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Service Tips How to Check Your RV Electrical System How to Check Your RV Mechanical System RV Checklist for Preparing for Your Vacation Tips for Maintaining Trouble-Free RV Holding Tanks Winterizing Your RV's Water System RV Tire Safety Tips How to Flush Your RV Water System
How to Flush Your RV Water System

Each task on your RV checklist for taking your RV out of storage is important, and worth taking care of thoroughly. The point is to ensure a safe and enjoyable trip. One system that will affect you the most is your RV water system, since you will likely be using water from this source for drinking, cooking, cleaning, and bathing. If you stored your RV with antifreeze, you'll want to flush this completely. The antifreeze recommended for RV water systems is entirely different than the antifreeze you put in your vehicle's radiator. Please note that the antifreeze used in your vehicle radiator is deadly to humans and animals, and should never be used in your RV water system.


Flushing Your RV Water System

This isn't as complicated as it sounds. Simply hook your clean water hose to your garden tap, or city water tap if you are at a campground. Connect the other end to your RV clean water intake connection. Open your gray tank and turn on all the faucets. Flush until the water runs and tastes clean. If you don't have your gray tank hooked to a sewer, you might want to either catch the outflow in buckets or direct it to a proper sewage/gutter/drainage outlet. Do the same with your holding tank. Turn the pump on and run several tank-full of water through it to flush any antifreeze completely out of the tank and pipes. If you have any residual antifreeze taste you can flush your system by adding a box of baking soda divided up between the various drains. Either sprinkle it directly and run some water or dissolve it and pour it down the drains. Let it sit for a couple hours.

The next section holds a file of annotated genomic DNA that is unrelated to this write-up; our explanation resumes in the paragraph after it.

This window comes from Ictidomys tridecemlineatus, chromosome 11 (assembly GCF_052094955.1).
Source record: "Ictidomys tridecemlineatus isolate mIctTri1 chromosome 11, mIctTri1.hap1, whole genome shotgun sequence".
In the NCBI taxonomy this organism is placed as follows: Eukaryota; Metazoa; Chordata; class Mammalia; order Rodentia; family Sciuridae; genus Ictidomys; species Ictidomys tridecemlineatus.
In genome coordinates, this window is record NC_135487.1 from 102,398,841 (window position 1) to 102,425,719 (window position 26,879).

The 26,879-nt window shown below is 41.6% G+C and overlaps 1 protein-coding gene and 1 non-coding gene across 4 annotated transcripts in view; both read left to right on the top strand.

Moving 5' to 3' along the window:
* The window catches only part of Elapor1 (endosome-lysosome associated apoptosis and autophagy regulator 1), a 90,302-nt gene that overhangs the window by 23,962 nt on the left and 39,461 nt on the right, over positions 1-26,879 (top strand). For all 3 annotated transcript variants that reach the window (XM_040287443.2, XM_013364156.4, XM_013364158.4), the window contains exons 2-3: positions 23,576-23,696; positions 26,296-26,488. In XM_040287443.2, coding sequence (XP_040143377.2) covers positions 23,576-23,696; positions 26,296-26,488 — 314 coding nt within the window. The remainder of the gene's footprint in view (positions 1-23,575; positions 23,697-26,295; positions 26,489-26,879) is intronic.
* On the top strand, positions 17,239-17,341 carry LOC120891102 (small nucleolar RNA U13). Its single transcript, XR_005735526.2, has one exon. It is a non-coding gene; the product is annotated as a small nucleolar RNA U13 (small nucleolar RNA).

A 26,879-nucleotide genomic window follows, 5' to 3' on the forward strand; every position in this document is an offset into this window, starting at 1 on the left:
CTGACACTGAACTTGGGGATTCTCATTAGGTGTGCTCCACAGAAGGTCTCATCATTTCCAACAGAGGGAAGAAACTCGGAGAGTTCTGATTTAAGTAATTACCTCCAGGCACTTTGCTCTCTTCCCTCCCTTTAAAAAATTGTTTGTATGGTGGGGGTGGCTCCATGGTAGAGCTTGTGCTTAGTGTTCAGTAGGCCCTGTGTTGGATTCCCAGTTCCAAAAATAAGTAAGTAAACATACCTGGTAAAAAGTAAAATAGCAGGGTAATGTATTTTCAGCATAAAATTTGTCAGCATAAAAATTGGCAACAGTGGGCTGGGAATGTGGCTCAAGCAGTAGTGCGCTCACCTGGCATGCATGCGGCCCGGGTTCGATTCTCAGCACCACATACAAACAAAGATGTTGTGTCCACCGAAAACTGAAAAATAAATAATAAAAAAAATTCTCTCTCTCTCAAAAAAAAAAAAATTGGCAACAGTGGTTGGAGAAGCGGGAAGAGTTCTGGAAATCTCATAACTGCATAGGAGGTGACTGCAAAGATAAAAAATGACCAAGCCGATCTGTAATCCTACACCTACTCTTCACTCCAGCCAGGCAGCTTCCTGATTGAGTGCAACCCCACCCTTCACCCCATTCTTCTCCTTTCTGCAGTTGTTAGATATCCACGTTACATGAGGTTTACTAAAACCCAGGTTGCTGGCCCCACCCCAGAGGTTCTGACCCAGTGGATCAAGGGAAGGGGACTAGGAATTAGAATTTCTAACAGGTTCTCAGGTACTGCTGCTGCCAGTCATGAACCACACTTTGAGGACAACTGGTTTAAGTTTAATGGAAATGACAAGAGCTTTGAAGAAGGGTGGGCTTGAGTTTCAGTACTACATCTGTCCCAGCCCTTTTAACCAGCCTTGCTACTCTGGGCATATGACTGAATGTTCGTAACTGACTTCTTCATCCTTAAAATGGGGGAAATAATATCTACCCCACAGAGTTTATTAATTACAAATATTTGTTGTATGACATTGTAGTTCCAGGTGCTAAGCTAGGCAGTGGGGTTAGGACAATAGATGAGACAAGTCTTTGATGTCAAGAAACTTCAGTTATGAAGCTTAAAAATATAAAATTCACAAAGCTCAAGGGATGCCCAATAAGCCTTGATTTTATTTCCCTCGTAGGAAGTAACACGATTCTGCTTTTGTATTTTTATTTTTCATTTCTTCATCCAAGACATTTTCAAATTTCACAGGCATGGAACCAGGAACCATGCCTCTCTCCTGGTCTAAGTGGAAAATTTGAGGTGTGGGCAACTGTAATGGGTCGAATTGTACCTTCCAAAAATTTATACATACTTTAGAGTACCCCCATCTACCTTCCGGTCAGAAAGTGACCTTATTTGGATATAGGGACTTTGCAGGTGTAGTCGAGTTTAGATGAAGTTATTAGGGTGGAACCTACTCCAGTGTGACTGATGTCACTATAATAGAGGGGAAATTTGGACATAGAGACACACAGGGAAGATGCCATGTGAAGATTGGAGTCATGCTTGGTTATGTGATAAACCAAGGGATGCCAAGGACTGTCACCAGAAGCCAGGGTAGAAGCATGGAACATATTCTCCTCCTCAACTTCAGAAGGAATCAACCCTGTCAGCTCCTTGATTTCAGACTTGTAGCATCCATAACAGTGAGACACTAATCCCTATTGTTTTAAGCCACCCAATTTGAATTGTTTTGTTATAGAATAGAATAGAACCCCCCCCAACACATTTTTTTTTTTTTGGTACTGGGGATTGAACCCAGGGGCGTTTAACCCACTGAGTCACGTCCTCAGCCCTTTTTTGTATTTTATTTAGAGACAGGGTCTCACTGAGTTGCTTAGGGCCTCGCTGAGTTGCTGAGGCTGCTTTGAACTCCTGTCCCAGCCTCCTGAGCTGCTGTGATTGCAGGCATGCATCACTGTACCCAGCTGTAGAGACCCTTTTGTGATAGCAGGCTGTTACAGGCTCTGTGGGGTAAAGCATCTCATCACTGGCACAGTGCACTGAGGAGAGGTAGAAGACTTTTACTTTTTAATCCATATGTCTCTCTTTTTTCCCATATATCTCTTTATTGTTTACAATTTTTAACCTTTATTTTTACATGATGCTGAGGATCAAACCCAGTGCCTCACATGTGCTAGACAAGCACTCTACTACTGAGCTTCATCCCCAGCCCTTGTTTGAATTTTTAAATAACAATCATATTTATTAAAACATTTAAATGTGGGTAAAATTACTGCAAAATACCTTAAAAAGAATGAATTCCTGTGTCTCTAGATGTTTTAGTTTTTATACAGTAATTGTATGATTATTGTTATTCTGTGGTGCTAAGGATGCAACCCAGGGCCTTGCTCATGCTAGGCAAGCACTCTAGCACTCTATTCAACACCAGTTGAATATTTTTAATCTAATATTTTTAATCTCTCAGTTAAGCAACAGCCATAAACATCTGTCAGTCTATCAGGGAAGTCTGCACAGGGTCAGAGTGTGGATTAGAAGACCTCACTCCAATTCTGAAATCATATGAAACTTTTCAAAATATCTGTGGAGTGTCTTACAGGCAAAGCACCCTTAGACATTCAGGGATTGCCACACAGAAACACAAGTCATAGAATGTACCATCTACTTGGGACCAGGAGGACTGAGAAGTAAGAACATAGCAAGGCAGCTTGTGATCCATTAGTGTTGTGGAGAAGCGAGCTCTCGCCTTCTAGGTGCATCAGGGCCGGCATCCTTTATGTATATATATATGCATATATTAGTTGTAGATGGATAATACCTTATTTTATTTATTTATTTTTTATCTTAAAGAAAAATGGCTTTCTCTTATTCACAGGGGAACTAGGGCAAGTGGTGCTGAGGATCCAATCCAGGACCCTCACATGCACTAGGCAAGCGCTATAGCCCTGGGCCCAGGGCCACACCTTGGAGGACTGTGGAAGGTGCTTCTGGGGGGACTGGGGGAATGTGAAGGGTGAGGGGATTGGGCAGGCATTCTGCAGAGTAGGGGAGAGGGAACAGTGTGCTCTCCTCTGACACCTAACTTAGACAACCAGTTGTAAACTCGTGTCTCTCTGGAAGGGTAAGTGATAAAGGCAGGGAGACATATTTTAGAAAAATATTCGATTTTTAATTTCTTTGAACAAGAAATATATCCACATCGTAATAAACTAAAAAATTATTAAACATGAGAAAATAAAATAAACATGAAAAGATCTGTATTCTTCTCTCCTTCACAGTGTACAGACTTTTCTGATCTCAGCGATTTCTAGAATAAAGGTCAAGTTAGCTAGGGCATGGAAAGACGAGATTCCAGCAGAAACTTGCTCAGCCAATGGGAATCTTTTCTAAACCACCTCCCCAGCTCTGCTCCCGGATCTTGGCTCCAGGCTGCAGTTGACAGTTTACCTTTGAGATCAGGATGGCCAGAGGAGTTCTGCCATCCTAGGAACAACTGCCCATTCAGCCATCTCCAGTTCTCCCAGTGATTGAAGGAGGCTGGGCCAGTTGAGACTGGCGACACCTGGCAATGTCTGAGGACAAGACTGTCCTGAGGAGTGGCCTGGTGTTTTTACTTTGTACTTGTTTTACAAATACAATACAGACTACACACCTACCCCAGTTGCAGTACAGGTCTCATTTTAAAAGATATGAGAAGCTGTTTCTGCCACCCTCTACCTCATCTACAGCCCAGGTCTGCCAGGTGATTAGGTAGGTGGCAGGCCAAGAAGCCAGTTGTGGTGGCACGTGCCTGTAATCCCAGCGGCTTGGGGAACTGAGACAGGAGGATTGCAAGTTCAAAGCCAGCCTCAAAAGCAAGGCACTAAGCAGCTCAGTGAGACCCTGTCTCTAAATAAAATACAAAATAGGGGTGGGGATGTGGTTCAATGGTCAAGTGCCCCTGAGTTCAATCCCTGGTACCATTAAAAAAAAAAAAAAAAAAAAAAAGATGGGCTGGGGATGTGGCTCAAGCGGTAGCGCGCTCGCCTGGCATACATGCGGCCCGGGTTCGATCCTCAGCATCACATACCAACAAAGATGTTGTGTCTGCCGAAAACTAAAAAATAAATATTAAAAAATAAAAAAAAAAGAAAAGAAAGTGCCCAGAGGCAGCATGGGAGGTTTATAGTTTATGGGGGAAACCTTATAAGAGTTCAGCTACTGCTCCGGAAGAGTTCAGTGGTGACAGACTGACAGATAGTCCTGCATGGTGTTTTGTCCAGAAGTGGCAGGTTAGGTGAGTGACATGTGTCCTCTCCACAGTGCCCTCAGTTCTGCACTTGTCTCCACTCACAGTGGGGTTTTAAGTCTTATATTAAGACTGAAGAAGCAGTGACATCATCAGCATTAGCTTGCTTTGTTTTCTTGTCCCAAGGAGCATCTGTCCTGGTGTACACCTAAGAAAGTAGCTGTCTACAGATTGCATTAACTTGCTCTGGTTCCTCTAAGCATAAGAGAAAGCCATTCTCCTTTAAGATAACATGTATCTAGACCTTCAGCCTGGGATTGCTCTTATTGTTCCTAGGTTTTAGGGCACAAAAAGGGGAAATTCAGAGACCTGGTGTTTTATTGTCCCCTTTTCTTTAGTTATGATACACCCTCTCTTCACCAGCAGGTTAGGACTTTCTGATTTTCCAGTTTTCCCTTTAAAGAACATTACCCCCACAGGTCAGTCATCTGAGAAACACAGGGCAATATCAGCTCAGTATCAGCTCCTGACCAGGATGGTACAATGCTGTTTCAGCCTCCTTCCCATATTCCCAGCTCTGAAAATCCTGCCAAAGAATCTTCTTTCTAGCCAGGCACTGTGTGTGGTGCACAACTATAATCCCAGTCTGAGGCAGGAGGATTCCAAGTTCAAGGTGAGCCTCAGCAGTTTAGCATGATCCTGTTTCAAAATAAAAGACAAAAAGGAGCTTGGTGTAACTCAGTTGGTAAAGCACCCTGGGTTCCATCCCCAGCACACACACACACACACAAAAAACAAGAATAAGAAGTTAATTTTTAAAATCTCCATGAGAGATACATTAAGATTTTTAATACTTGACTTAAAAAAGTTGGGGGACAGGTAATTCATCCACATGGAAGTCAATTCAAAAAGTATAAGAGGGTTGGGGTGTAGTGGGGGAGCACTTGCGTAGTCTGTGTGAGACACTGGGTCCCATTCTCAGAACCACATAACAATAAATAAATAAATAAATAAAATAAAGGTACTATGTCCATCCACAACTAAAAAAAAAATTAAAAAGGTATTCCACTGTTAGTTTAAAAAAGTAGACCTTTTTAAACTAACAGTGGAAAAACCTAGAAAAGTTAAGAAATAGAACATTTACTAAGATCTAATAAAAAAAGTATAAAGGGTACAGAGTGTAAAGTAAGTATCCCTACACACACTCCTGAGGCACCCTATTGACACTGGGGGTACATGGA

Disinfecting Your Water Systems

If you didn't store your RV with antifreeze--many people living in the Southwest, on the West Coast, and in the South probably didn't bother with this--you may still need to clean your system. Mildews and molds can be deadly, especially some strains of black mold. Make sure you disinfect your entire water system. You can do this by adding one cup of liquid bleach for each 20-30 gallons of water. Flush this through your system and let it sit for a couple hours, but no more. Chlorine bleach can disintegrate synthetic seals if left for too long. Chlorine bleach is also highly effective in killing bacteria, molds, mildew, and viruses, so you can rest assured your system will be as clean as the water you run through it. Flush this thoroughly, then to help get rid of the chlorine taste, flush with the sodium bicarbonate (baking soda) solution. Most people like to flush their water before they leave for a trip, just so they can enjoy their time away without having to do these chores.


Keeping Your Water Fresh

Many RVers have added water filters to their RV water system. During trips, you're safe to add a couple tablespoons of bleach to your holding tank water to keep it clean and drinkable. Alternative water purification solutions (powders or liquids) are also available through camping departments or online outlets. If you're boon docking you'll want to make sure you can keep your water fresh for several days, especially where it's hot. Water in dark spaces is the perfect environment for growing bacteria and mildew. If your water tastes funny, don't drink it. Drain your system completely when you return from your trip, and plan on repeating these steps after leaving your RV unused for more than a few days. Stale water rapidly becomes undrinkable water no matter how little there is. Dampness is all it takes.


Emergency Preparedness
As a final resort, make sure you have plenty of drinking water with you when you're traveling, RVing or camping. Anyone can break down at any time. Flat tires happen. We've had the water shut off in different RV parks due to different reasons. Once the well went dry, and though our drinking water was sourced from a separate piping system, they had to shut off all the water while they drilled a new well. Fortunately, this lasted only a few hours each of two days, but having bottled water on hand made the difference as the park owner neglected to tell any of us that we'd be without water for that time. Just glad I hadn't gotten all soaped up in the shower when the water went off. If you're near a flooded area, you might find that you're water sources are affected by the needs or damages of that area. If you're in an area that is suddenly affected by any disaster, you might find supplies of bottled water become a scarce as fresh water.

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